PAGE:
Air conditioning: our plague-helper

The Black Death killed 75 to 200 million people in Eurasia, peaking in Europe from 1347 to 1351. It is estimated to have killed 30% to 60% of Europe's population. In total, the plague may have reduced the world population from an estimated 475 million to 350–375 million. In other words, it killed approximately 100 million people.

At the moment, Covid-19 is spreading across our planet. According to the latest scientific evidence, it infects around 60% of the population, once it becomes established in an area. Of those who are infected, 2% to 4% die. Due to the prevalence of cheap air travel, it is likely that Covid-19 will reach 90% of the world's population. Very few people nowadays, on this planet, live in isolation. If we use these figures, then we obtain the following number of dead around the world once Covid-19 has swept around the globe: 84 to 168 million people. Therefore, according to what we know, Covid-19 might kill a much smaller percentage of people than the Black Death, but Covid-19 is projected to kill as many people, in total, as the Black Death.


Historians and biologists tell us that the Black Death was able to spread across much of the planet in the 14th Century because of awful hygiene. The prevalence of open sewers and dead animals in most cities and towns created a perfect breeding ground for rats and fleas. These carriers of the disease enabled it to spread. If this is correct, then a fatal flaw in the way society functioned at that time enabled a disease to spread and flourish, and eventually kill an enormous number of people.

In our modern, twenty-first century world, we like to think that we've got everything right. A disease might spread across our planet but that's nothing do with any flaws in how we've set up our society. We have the latest technology and advanced ways to kill germs. We're doing everything right.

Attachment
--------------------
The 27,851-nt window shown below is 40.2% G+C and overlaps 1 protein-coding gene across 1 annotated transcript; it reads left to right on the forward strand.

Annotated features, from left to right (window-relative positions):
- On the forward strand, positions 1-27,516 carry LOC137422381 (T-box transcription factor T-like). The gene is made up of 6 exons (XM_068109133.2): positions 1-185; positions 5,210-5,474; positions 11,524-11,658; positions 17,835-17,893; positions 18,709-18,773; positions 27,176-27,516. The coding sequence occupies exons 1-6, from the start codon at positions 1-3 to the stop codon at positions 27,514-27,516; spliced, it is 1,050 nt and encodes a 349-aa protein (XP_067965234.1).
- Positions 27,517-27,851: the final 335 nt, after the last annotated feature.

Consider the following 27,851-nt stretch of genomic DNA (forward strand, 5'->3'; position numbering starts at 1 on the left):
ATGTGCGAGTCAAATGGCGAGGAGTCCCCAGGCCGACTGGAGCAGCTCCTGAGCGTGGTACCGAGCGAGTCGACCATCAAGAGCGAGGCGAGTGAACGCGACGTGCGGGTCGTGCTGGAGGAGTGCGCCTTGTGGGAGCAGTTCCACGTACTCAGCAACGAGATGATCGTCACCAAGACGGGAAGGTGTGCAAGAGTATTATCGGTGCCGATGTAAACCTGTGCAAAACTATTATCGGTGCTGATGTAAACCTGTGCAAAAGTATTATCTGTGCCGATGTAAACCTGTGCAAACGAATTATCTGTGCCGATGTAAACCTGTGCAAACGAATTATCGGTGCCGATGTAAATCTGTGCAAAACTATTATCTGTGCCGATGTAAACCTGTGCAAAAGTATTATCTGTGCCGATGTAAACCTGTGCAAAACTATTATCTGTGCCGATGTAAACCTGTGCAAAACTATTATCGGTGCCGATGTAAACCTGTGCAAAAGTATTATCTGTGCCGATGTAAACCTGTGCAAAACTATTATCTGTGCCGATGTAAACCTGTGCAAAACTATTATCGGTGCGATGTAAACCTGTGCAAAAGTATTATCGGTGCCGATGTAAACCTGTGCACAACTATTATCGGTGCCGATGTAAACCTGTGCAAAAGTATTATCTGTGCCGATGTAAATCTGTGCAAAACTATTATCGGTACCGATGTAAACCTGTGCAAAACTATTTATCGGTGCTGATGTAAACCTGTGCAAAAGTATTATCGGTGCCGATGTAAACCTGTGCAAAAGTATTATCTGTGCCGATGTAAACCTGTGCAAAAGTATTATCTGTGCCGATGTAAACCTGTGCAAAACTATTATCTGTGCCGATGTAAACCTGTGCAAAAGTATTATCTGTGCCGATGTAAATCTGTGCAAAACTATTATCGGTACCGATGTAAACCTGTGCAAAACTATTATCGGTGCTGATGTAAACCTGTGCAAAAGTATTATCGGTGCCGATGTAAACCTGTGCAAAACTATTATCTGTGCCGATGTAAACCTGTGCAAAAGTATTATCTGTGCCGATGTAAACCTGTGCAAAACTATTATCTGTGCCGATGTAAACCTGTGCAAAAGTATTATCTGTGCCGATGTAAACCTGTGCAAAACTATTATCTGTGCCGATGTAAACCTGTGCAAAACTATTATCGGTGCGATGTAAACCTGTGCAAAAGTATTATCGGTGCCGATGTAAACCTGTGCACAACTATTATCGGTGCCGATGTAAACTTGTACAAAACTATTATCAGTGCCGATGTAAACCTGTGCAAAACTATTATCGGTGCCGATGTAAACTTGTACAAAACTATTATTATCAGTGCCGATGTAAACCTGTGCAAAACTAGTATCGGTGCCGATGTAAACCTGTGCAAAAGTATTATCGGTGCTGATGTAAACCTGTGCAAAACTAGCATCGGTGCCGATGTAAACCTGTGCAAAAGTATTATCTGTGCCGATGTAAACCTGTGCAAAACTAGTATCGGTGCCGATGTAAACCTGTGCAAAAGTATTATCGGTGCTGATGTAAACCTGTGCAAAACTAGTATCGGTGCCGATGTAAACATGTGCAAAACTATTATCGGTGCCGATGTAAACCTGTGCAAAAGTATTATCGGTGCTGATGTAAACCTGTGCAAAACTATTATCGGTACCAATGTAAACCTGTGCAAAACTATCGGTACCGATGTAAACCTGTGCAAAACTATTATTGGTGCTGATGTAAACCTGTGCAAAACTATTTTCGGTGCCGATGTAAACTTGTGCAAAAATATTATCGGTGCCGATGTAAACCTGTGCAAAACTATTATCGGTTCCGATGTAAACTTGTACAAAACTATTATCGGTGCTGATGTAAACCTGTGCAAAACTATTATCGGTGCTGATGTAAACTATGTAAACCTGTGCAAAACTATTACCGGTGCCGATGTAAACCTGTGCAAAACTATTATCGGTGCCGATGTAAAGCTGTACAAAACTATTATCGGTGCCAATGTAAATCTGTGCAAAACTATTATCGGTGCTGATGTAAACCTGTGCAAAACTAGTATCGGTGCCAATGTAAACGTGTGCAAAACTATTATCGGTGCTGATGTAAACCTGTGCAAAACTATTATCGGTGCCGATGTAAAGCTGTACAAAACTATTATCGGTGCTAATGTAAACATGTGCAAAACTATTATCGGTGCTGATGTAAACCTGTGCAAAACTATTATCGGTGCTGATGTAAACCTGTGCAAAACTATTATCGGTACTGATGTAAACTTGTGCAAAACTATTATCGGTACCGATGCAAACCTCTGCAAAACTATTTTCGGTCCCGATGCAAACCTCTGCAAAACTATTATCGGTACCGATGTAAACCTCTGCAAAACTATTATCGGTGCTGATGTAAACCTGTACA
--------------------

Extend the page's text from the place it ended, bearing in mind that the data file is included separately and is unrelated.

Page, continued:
The only problem with this idea is that there is one aspect of our society that actively helps all coronaviruses survives and flourish. Coronaviruses are not invincible. They do not last long on wooden surfaces, due to the wood's natural antibacterial properties. Coronaviruses also do not last long in hot or humid conditions. They can also be destroyed by the ultraviolet component of sunlight, which literally smashes up their RNA component. This means that traditionally, in a natural environment, particularly in Summer, and especially in tropical or sub-tropical countries, coronaviruses can fade out rapidly. Unfortunately for our modern world, air conditioning has utterly changed the daily environment for so many people in hot countries. Instead of people moving around in a hot and/or humid environment, with sunshine and fresh air, many people move around in sealed-in, air-conditioned environments. This gives coronaviruses a huge helping hand, for a coronavirus can last for days on an inert surface in a cool, dry, shaded location. For example, the rapid spread of the virus in the Diamond Princess has been partly blamed on the ship's HVAC system, its Heating, Ventilation, and Air-Conditioning system, which may have been moving the virus's aerosol droplets around the boat.

In a previous article, I explored the effect that air-conditioning has had on the developed world, and its terrible effect on climate-change. It now has another dark trait, it has become our modern plague-vector, the aspect of our society that actively helps Covid-19 survive and spread. It is a twenty-first-century incarnation of the Black Death's open sewers and dead animals. We have progressed in much of the world, we don't have open sewers any more, but we're still making mistakes. Hopefully, we'll fix these too.